Tuesday, October 11, 2011

Don't Speak the Same Language as We Do

I've been finding poems in the morning, before going to work at the pet store. The poems are unsteady on their legs, but they're trying. Was happy to have one picked up fora future issue of Quarterly West, and to hear the excellent news that I'll be one of 62-Washington artists to receive a GAP grant from Artist Trust. It's a remarkable organization that educates, supports, and connects artists in Washington state, and they're another reason I'm proud to be living here. It's stuff like this that gets me to the desk an hour earlier in the morning, before hauling kibble and cat litter from the warehouse to the shelf, to carve lines in hopes that they might resound. Another writer works at the store, and we were talking about process. I told him about the butt-in-chair rule I stole from the righteous Sandy Longhorn. I asked him what got him to the page. He looked at me and said, "Luke, if we're not writing, we're just selling dog food." Up early, tomorrow.


Socio-economic mobility has always been central to the American dream. But our civic culture is actually carefully structured to keep us segregated. The wealthy lock themselves away in luxury vehicles and gated suburbs. The impoverished remain in blighted areas, obediently out of view.

The system is self-reinforcing. As the money concentrates at the top, less is devoted to those resources that are shared by all of us – parks, schools, community centers, subway trains – the very places where people of different classes might peaceably mingle.

The wealthy hire lobbyists and tax lawyers to game the system. They remove themselves, physically and psychically, from their duties to the poor. In this way, the interests of the few crush the interests of the many.

-Steve Almond on Occupy Wall Street over at the Rumpus


The way to understand all of this is to realize that it’s part of a broader syndrome, in which wealthy Americans who benefit hugely from a system rigged in their favor react with hysteria to anyone who points out just how rigged the system is.

-Paul Krugman at NYT


Killer first line of the moment:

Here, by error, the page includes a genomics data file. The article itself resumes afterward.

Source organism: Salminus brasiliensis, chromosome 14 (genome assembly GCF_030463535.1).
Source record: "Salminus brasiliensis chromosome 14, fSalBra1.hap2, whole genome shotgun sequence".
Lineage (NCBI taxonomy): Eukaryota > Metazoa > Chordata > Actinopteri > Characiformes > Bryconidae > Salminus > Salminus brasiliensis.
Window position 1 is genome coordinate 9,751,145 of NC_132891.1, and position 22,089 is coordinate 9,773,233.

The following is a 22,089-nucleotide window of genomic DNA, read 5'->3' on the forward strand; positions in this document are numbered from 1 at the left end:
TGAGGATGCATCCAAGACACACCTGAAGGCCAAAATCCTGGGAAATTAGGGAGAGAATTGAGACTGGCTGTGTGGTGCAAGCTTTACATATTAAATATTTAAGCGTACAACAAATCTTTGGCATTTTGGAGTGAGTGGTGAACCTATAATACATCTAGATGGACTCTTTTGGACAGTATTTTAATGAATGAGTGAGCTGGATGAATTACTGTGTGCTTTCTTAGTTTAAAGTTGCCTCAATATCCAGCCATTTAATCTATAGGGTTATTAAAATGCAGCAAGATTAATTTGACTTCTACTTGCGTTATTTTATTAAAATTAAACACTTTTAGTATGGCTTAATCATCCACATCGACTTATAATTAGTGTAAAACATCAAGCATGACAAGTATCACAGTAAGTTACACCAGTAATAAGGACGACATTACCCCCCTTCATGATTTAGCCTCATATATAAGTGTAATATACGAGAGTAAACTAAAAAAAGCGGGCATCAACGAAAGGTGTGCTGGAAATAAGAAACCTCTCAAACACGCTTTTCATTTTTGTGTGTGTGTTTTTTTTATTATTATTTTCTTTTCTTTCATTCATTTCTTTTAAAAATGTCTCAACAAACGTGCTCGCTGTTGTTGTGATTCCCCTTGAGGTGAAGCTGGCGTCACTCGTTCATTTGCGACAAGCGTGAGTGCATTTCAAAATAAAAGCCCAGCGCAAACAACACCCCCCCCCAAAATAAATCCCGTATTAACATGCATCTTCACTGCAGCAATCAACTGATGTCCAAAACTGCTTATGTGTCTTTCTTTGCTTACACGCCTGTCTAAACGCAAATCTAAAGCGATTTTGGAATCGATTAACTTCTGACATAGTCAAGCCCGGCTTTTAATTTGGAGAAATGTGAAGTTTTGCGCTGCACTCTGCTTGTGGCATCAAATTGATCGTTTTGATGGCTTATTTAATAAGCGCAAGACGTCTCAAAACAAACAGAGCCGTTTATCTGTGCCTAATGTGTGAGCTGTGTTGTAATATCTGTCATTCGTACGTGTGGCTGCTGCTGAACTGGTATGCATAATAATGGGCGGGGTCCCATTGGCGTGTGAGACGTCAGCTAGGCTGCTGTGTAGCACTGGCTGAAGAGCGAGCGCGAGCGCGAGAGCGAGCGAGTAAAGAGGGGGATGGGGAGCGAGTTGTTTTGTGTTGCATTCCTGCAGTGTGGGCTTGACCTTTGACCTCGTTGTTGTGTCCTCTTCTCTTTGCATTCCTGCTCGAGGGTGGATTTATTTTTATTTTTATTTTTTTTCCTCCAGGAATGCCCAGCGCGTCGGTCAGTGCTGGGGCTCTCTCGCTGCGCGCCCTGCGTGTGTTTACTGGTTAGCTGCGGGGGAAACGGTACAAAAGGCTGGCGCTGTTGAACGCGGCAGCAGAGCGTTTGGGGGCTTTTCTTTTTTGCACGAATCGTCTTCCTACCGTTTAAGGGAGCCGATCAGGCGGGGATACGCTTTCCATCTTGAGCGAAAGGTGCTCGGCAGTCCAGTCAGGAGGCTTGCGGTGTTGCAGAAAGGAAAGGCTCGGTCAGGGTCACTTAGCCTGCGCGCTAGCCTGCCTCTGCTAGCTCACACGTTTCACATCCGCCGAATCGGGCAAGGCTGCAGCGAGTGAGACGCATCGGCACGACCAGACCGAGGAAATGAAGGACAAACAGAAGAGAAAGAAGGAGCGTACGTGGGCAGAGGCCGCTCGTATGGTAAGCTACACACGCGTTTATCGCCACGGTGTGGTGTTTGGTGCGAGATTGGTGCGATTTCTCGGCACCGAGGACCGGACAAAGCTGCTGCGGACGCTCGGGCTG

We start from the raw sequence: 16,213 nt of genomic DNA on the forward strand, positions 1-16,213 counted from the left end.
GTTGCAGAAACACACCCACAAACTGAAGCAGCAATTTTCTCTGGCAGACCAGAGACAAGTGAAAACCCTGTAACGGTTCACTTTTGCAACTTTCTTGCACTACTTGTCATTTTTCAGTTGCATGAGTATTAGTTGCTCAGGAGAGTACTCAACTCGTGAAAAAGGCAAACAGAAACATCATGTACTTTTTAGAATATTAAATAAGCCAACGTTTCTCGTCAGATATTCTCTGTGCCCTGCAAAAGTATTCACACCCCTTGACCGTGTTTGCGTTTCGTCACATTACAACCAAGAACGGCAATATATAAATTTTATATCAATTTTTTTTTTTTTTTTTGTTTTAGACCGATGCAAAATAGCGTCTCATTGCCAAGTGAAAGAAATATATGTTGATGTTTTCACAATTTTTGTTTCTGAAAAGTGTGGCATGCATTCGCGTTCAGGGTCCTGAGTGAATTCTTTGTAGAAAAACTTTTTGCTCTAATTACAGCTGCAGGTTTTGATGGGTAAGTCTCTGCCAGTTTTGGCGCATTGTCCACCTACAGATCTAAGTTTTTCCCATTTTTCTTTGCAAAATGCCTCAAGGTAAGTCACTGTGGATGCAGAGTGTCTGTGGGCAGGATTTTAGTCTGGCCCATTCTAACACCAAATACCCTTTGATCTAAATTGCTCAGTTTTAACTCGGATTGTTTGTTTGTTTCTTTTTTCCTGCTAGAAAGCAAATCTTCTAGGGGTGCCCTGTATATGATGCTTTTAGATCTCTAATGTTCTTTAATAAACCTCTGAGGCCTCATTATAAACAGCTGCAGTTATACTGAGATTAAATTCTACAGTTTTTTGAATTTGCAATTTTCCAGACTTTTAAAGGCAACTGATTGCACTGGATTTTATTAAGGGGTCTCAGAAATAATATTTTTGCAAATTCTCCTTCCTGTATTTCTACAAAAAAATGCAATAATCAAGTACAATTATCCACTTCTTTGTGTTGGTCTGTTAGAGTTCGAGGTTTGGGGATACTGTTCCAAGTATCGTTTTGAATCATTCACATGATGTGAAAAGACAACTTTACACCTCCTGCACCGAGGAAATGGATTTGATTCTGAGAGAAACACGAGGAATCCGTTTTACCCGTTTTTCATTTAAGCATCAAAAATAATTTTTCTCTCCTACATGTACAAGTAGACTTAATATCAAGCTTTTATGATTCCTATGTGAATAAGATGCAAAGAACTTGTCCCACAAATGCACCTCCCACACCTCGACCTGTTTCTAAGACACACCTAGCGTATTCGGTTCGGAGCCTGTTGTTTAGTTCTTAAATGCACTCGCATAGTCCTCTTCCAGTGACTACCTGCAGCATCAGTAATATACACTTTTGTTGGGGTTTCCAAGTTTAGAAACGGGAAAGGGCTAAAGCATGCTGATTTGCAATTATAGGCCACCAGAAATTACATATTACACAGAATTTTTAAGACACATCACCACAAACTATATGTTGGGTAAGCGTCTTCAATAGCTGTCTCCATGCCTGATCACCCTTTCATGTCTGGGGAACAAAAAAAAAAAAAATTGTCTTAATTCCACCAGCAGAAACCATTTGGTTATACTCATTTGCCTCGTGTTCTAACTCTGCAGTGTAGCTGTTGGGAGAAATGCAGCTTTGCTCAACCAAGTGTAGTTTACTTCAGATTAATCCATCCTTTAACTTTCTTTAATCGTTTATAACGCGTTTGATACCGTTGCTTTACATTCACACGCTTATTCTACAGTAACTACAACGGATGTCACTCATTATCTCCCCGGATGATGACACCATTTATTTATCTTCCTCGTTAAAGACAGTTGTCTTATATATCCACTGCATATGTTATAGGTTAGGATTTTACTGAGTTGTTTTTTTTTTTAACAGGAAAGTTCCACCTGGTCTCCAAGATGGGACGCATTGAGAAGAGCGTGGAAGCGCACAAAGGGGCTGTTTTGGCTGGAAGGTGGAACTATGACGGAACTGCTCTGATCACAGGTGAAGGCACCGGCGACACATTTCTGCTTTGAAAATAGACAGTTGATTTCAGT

You found it in wet dirt: blue parchment, slice

from "Feather" by Sally Rosen Kindred
(Cave Wall 10, 2011)


Sherman Alexie has 3 beautiful little poems in the new issue of Narrative Magazine. And if you subscribe, you can read a wonderful poem by my Hollins-poet-brother Will Schutt. Do it.


Although I am ashamed to admit to knowing almost nothing about Scandinavia's leading poet, whose books are regular bestsellers in his homeland, this does seem to be something of a regular occurrence with the Nobel. The committee makes a habit of bestowing its laurels on respected, worthy, but often fairly obscure writers who, even after they are anointed, don't exactly go on to become household names.

No doubt this attitude partly reflects my provincialism. It's true that British literary culture is shockingly closed to writers from those parts of the world which don't happen to speak the same language as we do. We translate far fewer titles than most other European countries, and publishers that specialise in literature in translation – fortunately there are some – struggle to get attention for their books.

-interesting take on Transtromer's Nobel, and the significance of the Nobel in Literature, over at the Guardian


Have watched the first half of this 2 part HBO-doc--can't wait to watch the rest.


Sandy Longhorn said...

He looked at me and said, "Luke, if we're not writing, we're just selling dog food."

Well said, and while it may be literal for you, it's a beautiful metaphor for the rest of us. Thanks!!!

Oh, and I stole the BIC rule from a bunch of other folks before me. :)

Sally said...

Dude, I made it into the "killer first line of the moment" ranks! I am so happy! Also, congrats on the grant and I look forward to seeing you in Quarterly West....:)